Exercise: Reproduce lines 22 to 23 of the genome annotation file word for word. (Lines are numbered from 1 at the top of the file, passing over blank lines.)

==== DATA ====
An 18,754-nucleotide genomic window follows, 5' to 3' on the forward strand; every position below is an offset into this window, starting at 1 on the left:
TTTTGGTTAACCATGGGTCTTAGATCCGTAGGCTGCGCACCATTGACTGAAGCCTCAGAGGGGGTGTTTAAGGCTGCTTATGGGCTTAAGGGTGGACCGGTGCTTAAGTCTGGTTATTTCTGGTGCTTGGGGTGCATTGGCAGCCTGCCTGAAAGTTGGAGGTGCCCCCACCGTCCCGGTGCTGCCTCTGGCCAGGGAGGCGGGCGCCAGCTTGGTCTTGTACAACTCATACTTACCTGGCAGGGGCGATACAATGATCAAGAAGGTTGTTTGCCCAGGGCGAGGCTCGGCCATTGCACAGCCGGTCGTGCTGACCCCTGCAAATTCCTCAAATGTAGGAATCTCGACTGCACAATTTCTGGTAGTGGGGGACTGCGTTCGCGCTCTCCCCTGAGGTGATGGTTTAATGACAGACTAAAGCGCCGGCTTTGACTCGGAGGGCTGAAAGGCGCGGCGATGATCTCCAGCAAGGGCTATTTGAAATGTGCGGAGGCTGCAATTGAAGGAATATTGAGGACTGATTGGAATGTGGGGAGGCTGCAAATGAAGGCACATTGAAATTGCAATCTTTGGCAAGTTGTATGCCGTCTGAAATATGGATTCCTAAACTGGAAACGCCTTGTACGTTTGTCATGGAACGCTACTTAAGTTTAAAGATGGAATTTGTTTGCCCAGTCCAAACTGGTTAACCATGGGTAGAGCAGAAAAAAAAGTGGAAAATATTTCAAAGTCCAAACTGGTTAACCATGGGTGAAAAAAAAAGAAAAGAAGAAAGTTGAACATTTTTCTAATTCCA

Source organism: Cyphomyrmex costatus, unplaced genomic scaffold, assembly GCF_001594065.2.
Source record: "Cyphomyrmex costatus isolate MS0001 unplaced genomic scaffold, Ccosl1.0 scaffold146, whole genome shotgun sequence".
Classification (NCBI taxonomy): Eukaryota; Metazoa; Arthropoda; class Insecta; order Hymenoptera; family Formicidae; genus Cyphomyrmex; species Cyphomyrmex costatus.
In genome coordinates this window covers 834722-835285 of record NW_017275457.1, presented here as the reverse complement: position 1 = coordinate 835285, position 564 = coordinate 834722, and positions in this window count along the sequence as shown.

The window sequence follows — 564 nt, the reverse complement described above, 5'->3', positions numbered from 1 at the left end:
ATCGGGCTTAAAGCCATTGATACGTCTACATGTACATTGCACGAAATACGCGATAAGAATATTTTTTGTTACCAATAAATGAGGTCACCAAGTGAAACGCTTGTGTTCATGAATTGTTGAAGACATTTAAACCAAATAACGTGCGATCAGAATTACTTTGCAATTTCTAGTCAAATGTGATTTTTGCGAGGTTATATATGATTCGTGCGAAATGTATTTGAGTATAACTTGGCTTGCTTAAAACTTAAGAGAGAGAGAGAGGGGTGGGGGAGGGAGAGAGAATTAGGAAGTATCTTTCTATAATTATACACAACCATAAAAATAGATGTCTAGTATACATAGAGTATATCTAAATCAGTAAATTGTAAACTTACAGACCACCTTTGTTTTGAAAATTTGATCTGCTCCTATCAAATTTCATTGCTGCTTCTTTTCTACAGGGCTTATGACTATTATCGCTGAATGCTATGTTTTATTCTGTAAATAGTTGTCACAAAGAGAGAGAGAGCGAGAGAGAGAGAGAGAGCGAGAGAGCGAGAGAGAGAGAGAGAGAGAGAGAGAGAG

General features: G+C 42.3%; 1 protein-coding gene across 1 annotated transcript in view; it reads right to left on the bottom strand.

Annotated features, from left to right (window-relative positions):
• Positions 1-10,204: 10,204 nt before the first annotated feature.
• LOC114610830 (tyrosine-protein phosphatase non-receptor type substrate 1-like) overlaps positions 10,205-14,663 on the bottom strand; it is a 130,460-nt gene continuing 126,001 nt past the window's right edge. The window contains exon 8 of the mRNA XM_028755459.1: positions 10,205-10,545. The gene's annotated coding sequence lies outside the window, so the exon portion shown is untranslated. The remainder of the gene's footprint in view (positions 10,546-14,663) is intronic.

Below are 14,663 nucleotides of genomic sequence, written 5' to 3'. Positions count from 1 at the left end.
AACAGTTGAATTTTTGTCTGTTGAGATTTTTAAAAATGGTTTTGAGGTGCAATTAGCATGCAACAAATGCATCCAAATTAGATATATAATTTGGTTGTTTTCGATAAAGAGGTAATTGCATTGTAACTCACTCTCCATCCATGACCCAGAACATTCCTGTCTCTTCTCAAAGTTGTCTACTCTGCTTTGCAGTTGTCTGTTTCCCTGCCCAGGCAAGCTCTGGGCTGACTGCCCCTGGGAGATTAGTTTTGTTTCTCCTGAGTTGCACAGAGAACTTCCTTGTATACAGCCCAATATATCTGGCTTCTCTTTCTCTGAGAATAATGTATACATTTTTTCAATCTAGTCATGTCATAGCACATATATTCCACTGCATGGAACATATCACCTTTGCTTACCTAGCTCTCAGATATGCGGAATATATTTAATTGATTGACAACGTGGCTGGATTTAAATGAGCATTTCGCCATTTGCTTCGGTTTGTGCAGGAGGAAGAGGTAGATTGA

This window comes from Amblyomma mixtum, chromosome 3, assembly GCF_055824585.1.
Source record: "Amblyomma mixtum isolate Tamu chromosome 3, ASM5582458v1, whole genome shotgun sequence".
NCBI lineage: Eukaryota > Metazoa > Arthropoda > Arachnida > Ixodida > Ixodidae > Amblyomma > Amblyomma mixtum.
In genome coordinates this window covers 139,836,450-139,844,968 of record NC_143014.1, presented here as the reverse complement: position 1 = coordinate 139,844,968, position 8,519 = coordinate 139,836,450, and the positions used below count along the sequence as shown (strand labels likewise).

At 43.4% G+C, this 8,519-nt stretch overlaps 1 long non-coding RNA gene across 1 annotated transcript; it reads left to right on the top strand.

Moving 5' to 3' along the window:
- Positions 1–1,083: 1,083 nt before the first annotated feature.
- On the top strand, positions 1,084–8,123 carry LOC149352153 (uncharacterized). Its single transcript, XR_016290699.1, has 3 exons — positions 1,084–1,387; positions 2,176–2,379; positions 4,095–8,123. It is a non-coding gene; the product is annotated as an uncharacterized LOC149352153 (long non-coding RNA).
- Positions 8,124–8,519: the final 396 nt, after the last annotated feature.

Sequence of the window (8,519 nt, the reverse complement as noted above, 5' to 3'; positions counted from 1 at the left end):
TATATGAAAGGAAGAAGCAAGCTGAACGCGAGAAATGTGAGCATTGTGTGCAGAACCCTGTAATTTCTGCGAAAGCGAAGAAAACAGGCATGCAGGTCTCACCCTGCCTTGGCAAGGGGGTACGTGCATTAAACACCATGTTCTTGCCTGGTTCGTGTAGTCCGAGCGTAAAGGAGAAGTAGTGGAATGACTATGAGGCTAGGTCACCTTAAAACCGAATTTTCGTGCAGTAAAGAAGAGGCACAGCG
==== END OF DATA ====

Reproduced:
- On the top strand, positions 1,084–8,123 carry LOC149352153 (uncharacterized). Its single transcript, XR_016290699.1, has 3 exons — positions 1,084–1,387; positions 2,176–2,379; positions 4,095–8,123. It is a non-coding gene; the product is annotated as an uncharacterized LOC149352153 (long non-coding RNA).
- Positions 8,124–8,519: the final 396 nt, after the last annotated feature.